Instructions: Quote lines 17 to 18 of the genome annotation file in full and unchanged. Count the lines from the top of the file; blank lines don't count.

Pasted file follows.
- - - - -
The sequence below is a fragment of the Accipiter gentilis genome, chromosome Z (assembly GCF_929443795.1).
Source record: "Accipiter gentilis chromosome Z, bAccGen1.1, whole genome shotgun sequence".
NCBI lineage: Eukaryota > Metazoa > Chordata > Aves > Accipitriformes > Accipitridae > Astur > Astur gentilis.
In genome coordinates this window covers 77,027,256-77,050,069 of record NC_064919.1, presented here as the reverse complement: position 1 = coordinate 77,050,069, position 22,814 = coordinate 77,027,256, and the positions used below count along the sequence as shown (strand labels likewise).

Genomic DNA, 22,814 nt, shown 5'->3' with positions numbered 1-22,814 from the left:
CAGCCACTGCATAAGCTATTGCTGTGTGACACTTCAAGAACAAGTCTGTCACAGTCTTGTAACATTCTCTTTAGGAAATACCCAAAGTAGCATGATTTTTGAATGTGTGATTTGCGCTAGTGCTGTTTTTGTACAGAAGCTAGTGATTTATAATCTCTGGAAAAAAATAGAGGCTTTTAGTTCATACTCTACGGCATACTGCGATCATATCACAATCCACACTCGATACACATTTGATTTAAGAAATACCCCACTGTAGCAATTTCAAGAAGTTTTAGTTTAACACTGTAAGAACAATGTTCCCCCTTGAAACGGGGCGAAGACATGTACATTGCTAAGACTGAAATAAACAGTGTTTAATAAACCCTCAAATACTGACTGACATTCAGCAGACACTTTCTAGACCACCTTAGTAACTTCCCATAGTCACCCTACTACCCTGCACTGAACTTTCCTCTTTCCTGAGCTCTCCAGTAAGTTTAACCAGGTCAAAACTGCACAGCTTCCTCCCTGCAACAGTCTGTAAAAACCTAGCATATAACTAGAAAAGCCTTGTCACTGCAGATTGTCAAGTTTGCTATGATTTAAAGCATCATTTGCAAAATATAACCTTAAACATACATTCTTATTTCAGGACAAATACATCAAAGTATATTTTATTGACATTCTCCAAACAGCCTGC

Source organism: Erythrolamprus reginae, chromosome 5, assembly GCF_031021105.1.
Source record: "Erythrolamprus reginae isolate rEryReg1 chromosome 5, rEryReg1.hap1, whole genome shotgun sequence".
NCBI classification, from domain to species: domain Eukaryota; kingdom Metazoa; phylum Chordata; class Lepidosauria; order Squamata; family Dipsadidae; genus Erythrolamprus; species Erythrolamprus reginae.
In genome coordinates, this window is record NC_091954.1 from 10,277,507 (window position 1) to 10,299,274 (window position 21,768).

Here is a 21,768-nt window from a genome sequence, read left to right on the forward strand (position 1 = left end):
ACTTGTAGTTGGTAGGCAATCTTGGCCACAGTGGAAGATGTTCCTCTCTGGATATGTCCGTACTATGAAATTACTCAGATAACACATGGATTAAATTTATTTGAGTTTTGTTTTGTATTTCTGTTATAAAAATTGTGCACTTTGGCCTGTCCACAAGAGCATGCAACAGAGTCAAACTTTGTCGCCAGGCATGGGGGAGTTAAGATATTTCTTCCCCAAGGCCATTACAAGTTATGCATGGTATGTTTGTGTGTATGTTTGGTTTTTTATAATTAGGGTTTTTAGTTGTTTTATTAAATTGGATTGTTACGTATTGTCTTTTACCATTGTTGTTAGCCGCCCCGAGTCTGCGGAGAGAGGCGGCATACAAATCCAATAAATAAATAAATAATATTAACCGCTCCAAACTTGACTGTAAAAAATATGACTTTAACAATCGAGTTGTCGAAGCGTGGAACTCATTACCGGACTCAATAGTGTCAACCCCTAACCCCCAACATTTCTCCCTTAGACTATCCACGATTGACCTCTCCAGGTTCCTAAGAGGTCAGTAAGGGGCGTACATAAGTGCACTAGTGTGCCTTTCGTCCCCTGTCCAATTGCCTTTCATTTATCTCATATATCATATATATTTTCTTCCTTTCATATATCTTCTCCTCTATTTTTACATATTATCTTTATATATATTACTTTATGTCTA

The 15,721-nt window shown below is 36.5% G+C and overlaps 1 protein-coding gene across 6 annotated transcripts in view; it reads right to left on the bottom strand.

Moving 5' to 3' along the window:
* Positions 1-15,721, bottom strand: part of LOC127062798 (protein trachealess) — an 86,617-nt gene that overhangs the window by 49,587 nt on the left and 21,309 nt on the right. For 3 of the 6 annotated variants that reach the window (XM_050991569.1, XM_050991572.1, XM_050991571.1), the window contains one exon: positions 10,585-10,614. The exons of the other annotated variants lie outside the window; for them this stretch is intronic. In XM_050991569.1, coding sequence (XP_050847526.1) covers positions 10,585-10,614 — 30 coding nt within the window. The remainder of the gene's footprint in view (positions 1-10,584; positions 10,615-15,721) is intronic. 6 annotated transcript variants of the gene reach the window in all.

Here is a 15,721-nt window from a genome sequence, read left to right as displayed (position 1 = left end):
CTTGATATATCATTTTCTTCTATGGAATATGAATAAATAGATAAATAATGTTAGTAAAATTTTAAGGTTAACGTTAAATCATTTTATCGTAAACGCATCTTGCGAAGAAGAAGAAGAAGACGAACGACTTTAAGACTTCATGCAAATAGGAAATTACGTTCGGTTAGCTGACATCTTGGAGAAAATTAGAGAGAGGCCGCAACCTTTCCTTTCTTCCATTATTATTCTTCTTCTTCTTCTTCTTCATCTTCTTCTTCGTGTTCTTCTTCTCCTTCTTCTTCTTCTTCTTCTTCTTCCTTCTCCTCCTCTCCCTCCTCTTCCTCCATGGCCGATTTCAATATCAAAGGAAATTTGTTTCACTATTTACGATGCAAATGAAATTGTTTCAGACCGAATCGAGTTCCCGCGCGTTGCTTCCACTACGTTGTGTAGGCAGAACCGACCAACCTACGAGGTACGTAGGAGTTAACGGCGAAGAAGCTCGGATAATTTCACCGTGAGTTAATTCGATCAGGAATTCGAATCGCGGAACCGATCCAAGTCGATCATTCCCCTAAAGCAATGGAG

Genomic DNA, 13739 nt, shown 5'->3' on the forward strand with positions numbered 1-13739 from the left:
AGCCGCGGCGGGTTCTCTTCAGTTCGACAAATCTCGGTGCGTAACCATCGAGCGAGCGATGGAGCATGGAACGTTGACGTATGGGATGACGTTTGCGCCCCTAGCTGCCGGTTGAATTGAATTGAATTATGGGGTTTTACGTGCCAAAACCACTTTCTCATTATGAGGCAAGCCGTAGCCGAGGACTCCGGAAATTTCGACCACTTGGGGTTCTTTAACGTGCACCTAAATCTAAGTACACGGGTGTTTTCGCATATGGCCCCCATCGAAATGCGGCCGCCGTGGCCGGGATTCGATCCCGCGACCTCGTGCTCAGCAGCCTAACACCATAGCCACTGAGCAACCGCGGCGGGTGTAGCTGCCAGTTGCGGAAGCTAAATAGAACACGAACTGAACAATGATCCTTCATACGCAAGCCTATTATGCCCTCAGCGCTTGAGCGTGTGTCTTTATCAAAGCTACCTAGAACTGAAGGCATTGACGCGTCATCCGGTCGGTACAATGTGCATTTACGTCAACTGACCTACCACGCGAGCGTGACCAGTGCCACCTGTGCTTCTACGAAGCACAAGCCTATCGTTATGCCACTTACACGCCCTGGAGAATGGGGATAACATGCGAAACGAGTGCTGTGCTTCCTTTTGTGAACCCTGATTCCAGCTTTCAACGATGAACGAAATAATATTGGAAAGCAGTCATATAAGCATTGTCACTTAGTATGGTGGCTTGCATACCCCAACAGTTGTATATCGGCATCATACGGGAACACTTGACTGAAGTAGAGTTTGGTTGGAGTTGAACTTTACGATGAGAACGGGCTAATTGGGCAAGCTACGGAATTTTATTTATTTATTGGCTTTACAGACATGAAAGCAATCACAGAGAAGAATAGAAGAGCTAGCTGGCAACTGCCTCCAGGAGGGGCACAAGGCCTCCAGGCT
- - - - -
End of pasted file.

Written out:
CTTGATATATCATTTTCTTCTATGGAATATGAATAAATAGATAAATAATGTTAGTAAAATTTTAAGGTTAACGTTAAATCATTTTATCGTAAACGCATCTTGCGAAGAAGAAGAAGAAGACGAACGACTTTAAGACTTCATGCAAATAGGAAATTACGTTCGGTTAGCTGACATCTTGGAGAAAATTAGAGAGAGGCCGCAACCTTTCCTTTCTTCCATTATTATTCTTCTTCTTCTTCTTCTTCATCTTCTTCTTCGTGTTCTTCTTCTCCTTCTTCTTCTTCTTCTTCTTCTTCCTTCTCCTCCTCTCCCTCCTCTTCCTCCATGGCCGATTTCAATATCAAAGGAAATTTGTTTCACTATTTACGATGCAAATGAAATTGTTTCAGACCGAATCGAGTTCCCGCGCGTTGCTTCCACTACGTTGTGTAGGCAGAACCGACCAACCTACGAGGTACGTAGGAGTTAACGGCGAAGAAGCTCGGATAATTTCACCGTGAGTTAATTCGATCAGGAATTCGAATCGCGGAACCGATCCAAGTCGATCATTCCCCTAAAGCAATGGAG

Genomic DNA, 13739 nt, shown 5'->3' on the forward strand with positions numbered 1-13739 from the left: